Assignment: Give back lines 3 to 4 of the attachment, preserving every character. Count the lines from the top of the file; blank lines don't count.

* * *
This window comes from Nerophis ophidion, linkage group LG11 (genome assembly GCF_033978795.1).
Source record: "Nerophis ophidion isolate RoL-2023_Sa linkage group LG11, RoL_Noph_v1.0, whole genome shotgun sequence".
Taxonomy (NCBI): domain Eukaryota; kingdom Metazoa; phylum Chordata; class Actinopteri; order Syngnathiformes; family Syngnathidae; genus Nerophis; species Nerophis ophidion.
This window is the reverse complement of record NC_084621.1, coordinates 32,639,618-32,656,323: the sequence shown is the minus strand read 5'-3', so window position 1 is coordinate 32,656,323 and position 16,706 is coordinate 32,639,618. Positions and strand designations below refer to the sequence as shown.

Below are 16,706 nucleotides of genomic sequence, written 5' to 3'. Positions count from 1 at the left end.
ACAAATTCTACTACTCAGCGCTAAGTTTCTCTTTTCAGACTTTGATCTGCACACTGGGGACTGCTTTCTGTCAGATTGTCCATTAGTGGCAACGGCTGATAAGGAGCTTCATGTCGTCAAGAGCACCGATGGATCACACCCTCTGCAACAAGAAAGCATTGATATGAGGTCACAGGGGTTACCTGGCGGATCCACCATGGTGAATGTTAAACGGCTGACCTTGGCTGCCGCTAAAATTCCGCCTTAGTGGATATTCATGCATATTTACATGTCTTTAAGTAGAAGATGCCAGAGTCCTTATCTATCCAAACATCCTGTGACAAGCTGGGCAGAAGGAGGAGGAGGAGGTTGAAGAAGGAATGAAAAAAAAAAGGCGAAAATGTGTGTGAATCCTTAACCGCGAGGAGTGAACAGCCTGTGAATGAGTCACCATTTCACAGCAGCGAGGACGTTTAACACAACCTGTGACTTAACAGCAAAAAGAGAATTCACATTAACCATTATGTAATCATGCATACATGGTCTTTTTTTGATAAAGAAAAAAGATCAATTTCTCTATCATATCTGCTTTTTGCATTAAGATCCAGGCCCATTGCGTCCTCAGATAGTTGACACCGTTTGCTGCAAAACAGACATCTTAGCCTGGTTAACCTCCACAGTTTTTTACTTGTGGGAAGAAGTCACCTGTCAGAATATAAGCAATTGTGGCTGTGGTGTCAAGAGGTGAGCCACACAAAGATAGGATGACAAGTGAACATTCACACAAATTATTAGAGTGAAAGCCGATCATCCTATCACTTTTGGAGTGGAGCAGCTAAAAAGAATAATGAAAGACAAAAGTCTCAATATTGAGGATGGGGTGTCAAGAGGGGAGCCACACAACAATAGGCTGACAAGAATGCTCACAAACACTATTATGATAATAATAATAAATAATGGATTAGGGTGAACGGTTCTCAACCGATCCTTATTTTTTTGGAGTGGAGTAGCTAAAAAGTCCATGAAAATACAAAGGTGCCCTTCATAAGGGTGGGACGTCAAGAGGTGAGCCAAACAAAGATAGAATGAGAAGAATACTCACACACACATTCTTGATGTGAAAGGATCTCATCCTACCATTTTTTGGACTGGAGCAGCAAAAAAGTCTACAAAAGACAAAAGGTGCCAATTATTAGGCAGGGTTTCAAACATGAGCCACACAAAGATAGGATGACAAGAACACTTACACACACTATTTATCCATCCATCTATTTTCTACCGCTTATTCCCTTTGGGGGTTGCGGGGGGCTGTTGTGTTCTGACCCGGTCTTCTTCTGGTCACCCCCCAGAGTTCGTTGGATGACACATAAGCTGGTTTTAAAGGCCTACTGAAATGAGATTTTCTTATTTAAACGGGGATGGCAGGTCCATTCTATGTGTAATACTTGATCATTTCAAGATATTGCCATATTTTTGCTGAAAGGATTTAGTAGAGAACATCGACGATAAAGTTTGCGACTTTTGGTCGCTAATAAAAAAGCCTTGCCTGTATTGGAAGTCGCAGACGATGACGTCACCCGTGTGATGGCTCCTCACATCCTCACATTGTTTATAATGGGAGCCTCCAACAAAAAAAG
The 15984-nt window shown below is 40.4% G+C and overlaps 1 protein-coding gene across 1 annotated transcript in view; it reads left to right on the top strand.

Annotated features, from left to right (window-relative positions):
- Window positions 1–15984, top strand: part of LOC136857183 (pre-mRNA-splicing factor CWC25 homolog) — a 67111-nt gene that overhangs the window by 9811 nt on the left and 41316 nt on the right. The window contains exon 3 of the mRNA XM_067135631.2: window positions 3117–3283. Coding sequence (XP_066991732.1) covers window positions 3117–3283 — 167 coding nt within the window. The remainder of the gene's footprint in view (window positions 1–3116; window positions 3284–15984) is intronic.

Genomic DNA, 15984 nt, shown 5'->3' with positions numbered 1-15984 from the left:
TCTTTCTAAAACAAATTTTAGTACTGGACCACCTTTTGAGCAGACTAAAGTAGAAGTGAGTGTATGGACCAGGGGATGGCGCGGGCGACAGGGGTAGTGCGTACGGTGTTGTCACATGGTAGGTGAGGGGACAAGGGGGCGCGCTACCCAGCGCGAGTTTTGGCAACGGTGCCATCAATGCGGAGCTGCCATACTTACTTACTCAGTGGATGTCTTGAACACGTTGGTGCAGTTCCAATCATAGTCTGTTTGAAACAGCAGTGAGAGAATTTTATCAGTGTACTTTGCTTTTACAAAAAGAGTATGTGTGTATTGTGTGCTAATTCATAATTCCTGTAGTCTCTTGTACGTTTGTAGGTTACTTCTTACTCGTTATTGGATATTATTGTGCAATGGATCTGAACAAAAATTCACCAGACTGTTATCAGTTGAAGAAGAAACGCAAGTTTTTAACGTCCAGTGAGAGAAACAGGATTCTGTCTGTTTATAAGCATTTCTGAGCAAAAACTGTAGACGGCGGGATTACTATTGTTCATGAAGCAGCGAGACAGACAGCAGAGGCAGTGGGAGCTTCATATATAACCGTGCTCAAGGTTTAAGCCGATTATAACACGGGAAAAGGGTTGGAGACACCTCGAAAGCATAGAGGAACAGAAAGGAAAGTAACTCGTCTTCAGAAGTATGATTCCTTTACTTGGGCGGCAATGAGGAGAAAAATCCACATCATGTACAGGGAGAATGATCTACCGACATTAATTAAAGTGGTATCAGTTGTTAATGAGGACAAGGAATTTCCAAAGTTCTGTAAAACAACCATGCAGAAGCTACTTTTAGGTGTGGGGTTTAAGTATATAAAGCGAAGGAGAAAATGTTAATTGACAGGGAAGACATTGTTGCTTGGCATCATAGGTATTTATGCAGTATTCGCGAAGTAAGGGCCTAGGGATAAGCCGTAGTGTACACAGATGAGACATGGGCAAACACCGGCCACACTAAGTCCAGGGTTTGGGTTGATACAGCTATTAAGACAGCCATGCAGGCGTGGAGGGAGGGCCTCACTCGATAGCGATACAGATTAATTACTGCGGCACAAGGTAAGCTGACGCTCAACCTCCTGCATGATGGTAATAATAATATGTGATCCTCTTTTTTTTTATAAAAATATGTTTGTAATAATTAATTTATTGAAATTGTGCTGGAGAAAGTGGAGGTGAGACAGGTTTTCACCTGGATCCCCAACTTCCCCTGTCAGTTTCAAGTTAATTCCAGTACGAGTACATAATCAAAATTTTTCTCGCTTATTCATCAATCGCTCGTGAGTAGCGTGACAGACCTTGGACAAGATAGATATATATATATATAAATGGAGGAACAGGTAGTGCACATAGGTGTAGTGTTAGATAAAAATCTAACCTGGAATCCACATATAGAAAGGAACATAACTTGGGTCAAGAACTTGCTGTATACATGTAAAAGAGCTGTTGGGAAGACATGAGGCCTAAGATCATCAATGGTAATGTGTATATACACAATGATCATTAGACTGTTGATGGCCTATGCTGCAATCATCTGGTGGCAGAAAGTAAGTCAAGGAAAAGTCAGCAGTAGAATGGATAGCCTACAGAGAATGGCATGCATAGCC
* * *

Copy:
Taxonomy (NCBI): domain Eukaryota; kingdom Metazoa; phylum Chordata; class Actinopteri; order Syngnathiformes; family Syngnathidae; genus Nerophis; species Nerophis ophidion.
This window is the reverse complement of record NC_084621.1, coordinates 32,639,618-32,656,323: the sequence shown is the minus strand read 5'-3', so window position 1 is coordinate 32,656,323 and position 16,706 is coordinate 32,639,618. Positions and strand designations below refer to the sequence as shown.